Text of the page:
BRUSSELS, BELGIUM – Belgian authorities on Friday arrested Mohamed Abrini, suspected of driving those involved in the Paris terror attacks and of being part of the deadly bombing months later at Brussels airport.
Eric Van der Sypt, a spokesman for the Belgian federal prosecutor’s office, said that Abrini was arrested along with Osama Krayem. Krayem may not be as well known, but he nonetheless may have been a critical figure in both the Paris and Brussels attacks.
As to Abrini, the 31-year-old Belgian-Moroccan had been among Europe’s most wanted and was considered “armed and dangerous.”
His arrest means that Belgian authorities now have at least two people, along with Salah Abdeslam, who have been directly tied to the November 13 attacks in Paris.
“For French investigators, this can be very big,” said CNN’s Nic Robertson. “This gives you a much stronger position to be in to get to the truth … to (track) other terrorists on the run down,” Robertson said. “And also to understand precisely what happened in Paris.”
But according to Peter Bergen, a leading terrorism expert and CNN analyst, Abrini’s arrest also puts pressure on Belgian authorities to find out information quickly.
Days after Abdeslam was arrested, terrorists carried out an attack in Brussels that left 32 dead and scores wounded. A senior counterterrorism official has said the 26-year-old was probably going to be part of an attack planned by the same ISIS cell.
“Hopefully Belgian counterterrorism officials won’t make the same mistake they made last time with Abdeslam,” said Bergen, the vice president of the New America public policy institute. “They didn’t ask him about what else was in the pipeline.”
Who is Mohamed Abrini?
According to a European police cooperative known as ENFAST, video showed Abrini with Abdeslam on November 11, two days before the massacre in the French capital.
The same Renault Clio that Abrini drove was used in those attacks, ENFAST reports. Abdeslam told authorities he drove a car of that same make and model to the Stade de France — where suicide bombers detonated explosives outside a soccer game — and abandoned it.
He then wandered into the subway and allegedly “contacted one person,” that being Abrini, CNN’s French affiliate BFMTV reported.
Abrini has a criminal record of violent theft. He also had a younger brother killed while fighting for ISIS in 2014, and he was in Istanbul, Turkey, briefly last summer and possibly in Syria.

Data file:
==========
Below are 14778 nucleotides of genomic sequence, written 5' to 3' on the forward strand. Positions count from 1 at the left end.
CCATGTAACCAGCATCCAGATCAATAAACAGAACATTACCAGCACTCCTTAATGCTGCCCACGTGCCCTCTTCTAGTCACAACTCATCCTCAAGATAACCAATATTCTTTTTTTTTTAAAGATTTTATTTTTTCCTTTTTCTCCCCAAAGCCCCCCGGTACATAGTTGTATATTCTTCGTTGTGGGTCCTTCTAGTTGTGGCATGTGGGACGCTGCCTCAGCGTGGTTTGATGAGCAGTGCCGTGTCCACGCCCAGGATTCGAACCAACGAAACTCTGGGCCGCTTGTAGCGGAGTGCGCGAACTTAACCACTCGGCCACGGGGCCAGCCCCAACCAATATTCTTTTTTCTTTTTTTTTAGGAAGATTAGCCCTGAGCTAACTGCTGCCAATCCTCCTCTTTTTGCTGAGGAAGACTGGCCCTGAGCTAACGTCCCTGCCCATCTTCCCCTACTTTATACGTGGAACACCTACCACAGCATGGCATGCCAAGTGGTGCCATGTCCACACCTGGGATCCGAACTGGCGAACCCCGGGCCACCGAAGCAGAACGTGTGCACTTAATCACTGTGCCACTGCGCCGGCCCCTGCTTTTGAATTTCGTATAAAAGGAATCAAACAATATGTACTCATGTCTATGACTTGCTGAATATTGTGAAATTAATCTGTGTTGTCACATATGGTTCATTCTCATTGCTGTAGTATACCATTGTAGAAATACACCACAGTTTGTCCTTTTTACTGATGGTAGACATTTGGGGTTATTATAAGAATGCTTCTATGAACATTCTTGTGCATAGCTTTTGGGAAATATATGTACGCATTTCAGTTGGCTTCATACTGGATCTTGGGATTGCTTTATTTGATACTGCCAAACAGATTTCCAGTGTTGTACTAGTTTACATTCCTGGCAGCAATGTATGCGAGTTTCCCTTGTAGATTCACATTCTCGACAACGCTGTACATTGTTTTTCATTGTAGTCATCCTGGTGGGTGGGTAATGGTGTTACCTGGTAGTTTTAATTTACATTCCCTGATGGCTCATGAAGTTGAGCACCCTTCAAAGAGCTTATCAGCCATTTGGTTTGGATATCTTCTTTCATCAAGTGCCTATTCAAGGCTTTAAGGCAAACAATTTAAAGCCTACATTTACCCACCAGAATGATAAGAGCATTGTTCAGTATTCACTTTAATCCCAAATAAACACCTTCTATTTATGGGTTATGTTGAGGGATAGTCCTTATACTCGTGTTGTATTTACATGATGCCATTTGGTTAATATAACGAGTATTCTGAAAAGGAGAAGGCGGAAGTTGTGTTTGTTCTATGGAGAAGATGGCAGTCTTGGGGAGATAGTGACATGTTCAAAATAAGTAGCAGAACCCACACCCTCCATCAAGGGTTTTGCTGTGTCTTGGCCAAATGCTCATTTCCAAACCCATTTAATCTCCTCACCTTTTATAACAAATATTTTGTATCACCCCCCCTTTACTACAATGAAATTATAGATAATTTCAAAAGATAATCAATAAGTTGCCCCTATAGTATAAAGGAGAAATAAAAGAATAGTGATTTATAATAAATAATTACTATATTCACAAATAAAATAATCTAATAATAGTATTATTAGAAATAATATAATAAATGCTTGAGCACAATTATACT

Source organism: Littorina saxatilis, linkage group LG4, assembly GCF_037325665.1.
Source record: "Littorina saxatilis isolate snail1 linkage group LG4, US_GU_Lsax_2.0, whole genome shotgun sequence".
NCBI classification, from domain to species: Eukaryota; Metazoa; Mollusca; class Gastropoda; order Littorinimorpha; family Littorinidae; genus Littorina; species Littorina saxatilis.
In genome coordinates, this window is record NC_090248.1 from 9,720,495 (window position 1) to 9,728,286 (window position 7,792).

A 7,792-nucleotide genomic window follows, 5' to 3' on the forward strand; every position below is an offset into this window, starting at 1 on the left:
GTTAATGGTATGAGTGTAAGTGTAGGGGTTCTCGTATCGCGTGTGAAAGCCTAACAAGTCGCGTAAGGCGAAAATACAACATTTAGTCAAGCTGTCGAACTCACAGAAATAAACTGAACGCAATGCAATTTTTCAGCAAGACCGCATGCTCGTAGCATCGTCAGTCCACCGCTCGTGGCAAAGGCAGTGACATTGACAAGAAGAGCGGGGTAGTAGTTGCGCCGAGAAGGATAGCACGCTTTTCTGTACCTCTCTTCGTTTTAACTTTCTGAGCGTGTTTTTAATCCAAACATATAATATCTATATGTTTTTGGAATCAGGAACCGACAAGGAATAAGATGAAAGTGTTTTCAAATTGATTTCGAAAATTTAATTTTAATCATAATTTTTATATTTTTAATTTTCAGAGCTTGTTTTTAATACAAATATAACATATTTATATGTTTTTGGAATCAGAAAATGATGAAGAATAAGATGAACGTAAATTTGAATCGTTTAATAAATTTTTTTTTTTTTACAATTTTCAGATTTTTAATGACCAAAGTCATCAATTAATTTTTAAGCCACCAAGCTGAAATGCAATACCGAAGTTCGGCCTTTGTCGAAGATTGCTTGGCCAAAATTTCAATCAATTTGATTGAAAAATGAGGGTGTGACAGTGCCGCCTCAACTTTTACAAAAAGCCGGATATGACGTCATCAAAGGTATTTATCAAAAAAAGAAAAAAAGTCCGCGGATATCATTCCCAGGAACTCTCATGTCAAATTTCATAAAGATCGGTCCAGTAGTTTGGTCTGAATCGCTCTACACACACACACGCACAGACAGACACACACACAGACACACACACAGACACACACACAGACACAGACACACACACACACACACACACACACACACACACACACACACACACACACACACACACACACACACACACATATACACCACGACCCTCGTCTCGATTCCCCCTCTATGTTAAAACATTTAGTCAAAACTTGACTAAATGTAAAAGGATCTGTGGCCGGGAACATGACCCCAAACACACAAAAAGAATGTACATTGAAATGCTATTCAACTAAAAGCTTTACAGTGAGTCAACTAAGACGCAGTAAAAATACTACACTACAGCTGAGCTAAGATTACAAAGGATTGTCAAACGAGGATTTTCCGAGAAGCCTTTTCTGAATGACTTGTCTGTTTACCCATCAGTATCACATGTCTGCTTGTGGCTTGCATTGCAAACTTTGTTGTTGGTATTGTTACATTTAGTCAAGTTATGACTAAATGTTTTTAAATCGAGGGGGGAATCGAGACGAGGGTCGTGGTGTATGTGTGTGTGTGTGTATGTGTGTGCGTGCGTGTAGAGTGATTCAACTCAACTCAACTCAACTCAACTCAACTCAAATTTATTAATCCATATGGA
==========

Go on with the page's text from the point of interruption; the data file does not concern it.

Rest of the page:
Relatives have insisted Abrini was in Brussels the night of the Paris attacks.
More than four months later, Belgian state broadcaster VRT reports Abrini was still in the Belgian capital — playing a hands-on role in the terror attacks there.
He is “more than likely” one of three men shown on surveillance video rolling luggage carts through Brussels airport, according to VRT. The two others died in suicide blasts at the airport, while the third walked away.
On Thursday, Belgian police released a series of surveillance images showing him leaving the airport in Zaventem, then heading west into the Brussels district of Schaerbeek, over the course of two hours following the bombings.
Who is Osama Krayem?
The other person arrested, Osama Krayem, may not have gotten as much attention after the Brussels attacks, but that doesn’t make him any less dangerous.
That’s because Krayem is also Naim al Hamed, a source close to the Belgian investigation told CNN.
The 28-year-old was described as “very dangerous and probably armed” in a bulletin circulated by French investigators to European security services hours after the Brussels attacks.
A French source close to the investigation into ISIS’ terror network in France and Belgium told CNN that European security agencies believe Hamed, or Krayem, had an operational role in the Brussels attack.
The French newspaper Le Monde reported last month that his DNA was found at the apartment in Brussels’ Schaerbeek district where the three airport attackers left from the morning of March 22.
Born on New Year’s Day 1988 in Hama, Syria, he — like at least two of the Paris attackers — is thought to have come to Europe, along with hundreds of refugees from war-torn nations, via the Greek island of Leros.
Reputation as hotbed for jihadists
Friday’s arrests are simply the latest connection between the Belgian and French attacks.
Brussels’ Molenbeek neighborhood has developed a reputation as a hotbed for jihadists. Several of those people involved in the Paris attacks called it home, and Abdeslam was captured there.
CNN intelligence analyst Bob Baer, a former CIA operative who worked in Belgium, criticized Belgian authorities for not working better with other countries. He also said they hadn’t cracked down on crime and weapons dealers and didn’t have strong enough connections in communities that have spawned jihadists.
“They’ve been in denial all these years — it’s not our problem — until (terrorists) attacked,” Baer said. “… Then it did become their problem. But police have a long way to go before they manage this.”
Baer said that high unemployment and the lack of opportunity for youths in places such as Molenbeek doesn’t help.
“Ninety-nine percent of Muslims in Belgium integrate just fine, have jobs and families and the rest of it,” said Baer, co-author with Seymour Hersh of “See No Evil: The True Story of a Ground Soldier in the CIA’s War Against Terrorism.”
“But it’s that troubled, very small minority which is susceptible to this call to death.”